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The Way Home: Exploring causes, solutions to metro Atlanta's homelessness crisis

11Alive Investigators are examining why tents line Atlanta's freeways and why families struggle to find stable housing in their three-part series "The Way Home."

ATLANTA — The number of people experiencing homelessness in Atlanta has dropped 38%, according to a statement made by the city's mayor. But that's not the perception.

11Alive went out into the community and even surveyed those in our newsroom about their thoughts on the causes of homelessness. Addiction, job loss, lack of support, mental health problems and personal choice all came up.

One man living on the streets, who asked not to be identified, described it as a lifestyle that's not easy to escape.

"It’s like sticky at the bottom and it kind of holds on to you.” 

He described that stickiness, which for him is anxiety and depression triggered by a car wreck that killed his wife and daughter.

“If you just said, 'I don’t want to do this anymore,' what would be your first step?” investigative reporter Kristin Crowley asked him. 

“Oh, I say that every morning,” the man quickly responded.

11Alive chose to explore the crisis in the community by working to identify the barriers that keep people from being housed, the issues those experiencing homeless may face and solutions that have been put into action - or ideas that could help. 

Part 1: The Problem

Atlanta is on a mission to remove encampments. The city pledged more than $26 million for its Lift 2.0 initiative to house 1,500 people living on the streets by next December.

Every two years, cities count their homeless population. In Atlanta, of the 2,017 homeless counted in 2022, the majority were adult, Black men. More than a third, 37%, reported a serious mental illness. Thirty-two percent reported a substance use disorder and 20% were veterans.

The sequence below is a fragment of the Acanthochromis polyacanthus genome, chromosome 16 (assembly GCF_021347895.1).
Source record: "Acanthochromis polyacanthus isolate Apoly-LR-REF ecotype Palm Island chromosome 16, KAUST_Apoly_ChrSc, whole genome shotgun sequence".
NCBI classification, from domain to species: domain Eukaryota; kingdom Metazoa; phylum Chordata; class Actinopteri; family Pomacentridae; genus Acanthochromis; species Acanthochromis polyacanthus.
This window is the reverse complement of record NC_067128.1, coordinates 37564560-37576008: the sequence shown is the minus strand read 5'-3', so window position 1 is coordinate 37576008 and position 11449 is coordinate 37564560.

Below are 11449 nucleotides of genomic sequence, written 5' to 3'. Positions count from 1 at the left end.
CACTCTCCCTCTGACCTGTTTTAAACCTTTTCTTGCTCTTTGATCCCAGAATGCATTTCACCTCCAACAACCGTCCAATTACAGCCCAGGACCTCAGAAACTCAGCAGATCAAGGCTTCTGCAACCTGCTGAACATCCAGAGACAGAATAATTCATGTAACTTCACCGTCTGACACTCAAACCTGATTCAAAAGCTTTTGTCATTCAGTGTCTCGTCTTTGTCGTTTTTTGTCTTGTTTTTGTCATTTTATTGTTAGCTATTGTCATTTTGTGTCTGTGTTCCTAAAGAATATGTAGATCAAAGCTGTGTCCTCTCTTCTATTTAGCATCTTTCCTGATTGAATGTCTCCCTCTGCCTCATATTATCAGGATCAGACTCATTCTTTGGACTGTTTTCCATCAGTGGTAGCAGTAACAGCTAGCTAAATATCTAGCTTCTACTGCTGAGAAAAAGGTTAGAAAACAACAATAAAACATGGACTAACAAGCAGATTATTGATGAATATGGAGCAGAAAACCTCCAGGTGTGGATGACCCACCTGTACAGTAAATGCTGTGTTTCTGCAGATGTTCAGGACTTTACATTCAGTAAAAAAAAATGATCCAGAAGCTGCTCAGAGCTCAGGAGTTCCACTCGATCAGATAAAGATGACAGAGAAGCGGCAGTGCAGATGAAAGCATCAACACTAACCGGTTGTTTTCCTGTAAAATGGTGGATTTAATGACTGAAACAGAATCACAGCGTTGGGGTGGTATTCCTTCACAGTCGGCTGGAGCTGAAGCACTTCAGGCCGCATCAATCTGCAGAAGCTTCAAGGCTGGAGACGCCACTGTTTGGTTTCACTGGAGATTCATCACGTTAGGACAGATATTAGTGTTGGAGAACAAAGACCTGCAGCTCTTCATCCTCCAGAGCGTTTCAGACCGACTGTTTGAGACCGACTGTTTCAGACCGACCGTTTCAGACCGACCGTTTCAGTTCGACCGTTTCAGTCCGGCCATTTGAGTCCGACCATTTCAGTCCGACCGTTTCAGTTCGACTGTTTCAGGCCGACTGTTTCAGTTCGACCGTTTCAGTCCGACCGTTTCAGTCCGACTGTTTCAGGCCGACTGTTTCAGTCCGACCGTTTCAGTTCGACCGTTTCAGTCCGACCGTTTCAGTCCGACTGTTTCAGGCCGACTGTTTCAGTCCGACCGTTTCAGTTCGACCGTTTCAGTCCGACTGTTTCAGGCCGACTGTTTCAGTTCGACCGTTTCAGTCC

But only a third of those counted were actually living on the streets, an indication the tents we see are a symptom of something else - chronic homelessness.

“I think chronic homelessness is the revolving door of lacking any stability in your life,” explained Ike Reighard, the CEO of MUST Ministries, a shelter in Cobb County that also offers food, clothing and job placement assistance.

Reighard said that instability makes those living in encampments the most visible and complicated population to reach. They have often created a new sense of community with those living in tents nearby and don't believe stability in another environment is possible.

But then there are those experiencing homelessness that you don't see - and the efforts to help them find their way home.

Read the full piece: 'It's sticky at the bottom' | Man living on the street explains why it's so hard to end homelessness

Part 2: The Causes

There are a few main causes that can keep people out of a home.

Lack of formal identification, affordable housing, voucher acceptance and shelter policies are all factors that came up the most often.